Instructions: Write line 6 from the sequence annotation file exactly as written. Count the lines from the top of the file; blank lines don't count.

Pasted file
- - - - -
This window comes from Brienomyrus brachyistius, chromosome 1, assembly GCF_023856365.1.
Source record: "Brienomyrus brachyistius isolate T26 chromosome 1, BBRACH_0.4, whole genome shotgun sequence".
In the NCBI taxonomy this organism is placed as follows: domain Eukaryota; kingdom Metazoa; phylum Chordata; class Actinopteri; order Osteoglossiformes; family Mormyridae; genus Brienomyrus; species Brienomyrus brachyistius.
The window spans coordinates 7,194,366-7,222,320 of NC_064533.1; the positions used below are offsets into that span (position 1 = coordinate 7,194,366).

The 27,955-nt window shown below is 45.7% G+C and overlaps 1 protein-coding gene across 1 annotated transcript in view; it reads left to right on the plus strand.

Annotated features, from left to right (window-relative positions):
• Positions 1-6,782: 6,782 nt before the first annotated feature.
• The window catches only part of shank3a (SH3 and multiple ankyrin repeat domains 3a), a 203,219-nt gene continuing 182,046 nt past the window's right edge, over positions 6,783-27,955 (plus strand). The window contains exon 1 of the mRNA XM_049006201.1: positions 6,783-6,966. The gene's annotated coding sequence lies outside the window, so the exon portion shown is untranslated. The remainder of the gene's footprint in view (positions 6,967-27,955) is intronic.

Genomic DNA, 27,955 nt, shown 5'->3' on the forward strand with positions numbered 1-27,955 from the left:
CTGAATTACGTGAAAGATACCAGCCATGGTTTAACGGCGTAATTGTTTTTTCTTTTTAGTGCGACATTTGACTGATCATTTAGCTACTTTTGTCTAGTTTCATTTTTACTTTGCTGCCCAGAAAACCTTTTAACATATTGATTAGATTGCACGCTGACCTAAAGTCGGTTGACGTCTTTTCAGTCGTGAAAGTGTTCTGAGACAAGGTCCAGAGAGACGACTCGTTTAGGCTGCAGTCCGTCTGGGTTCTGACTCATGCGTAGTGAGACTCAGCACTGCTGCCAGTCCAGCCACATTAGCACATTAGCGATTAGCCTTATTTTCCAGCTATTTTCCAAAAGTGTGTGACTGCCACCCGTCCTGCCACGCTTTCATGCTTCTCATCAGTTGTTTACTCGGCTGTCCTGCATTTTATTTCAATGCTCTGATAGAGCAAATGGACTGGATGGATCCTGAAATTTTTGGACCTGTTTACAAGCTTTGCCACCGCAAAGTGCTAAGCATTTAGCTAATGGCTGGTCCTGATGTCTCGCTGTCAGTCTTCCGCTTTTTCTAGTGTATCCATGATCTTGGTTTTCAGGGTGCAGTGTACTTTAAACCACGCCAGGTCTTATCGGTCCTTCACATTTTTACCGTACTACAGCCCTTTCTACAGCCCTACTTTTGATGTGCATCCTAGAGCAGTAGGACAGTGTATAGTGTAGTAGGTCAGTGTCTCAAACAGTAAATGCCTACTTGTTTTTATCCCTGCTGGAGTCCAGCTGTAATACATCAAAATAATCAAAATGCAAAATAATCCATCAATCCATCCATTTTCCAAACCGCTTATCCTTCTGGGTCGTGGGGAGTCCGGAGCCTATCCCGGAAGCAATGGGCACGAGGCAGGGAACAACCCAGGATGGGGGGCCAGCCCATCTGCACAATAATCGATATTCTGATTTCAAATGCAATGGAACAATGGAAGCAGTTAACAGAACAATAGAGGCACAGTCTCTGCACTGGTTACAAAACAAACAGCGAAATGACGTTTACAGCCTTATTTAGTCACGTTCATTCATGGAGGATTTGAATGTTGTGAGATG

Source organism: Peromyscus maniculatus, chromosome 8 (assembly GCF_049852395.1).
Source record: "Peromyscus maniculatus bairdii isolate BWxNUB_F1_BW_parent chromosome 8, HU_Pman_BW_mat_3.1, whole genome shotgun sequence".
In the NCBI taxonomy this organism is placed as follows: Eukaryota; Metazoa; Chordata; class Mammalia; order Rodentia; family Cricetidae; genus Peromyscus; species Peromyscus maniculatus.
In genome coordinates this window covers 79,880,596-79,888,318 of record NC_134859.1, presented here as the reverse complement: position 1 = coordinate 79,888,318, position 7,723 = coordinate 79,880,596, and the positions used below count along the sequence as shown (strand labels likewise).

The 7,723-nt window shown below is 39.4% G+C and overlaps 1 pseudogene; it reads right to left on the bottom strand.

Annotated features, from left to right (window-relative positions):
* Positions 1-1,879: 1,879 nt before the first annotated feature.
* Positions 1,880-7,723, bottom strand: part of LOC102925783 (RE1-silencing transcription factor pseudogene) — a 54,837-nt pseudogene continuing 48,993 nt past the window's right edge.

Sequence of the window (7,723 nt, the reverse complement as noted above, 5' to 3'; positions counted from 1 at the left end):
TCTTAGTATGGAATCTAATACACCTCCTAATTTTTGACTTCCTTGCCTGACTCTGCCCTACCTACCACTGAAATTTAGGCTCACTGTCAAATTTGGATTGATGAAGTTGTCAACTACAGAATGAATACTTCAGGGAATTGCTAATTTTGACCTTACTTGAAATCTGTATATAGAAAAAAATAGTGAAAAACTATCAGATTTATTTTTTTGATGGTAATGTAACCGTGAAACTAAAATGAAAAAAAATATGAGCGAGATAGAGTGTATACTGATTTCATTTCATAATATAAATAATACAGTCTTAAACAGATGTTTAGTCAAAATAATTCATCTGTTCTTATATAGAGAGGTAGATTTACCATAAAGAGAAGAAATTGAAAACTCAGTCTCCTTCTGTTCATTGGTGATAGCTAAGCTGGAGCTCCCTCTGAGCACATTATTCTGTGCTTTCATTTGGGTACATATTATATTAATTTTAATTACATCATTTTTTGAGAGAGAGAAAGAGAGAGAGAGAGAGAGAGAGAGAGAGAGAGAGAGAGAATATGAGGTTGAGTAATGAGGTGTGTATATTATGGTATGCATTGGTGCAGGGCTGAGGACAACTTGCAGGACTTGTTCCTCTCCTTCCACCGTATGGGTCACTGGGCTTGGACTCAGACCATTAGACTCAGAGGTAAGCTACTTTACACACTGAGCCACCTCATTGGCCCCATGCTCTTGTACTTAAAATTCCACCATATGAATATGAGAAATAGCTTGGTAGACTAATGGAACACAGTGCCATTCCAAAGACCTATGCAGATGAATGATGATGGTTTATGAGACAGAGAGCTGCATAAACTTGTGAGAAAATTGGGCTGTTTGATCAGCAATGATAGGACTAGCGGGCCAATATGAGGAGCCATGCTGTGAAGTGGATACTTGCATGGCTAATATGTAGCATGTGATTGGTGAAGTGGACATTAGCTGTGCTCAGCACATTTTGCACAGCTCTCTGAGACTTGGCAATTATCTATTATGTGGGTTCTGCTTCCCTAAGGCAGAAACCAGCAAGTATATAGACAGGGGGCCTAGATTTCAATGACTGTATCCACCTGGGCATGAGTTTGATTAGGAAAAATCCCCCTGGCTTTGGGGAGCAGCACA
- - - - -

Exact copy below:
Annotated features, from left to right (window-relative positions):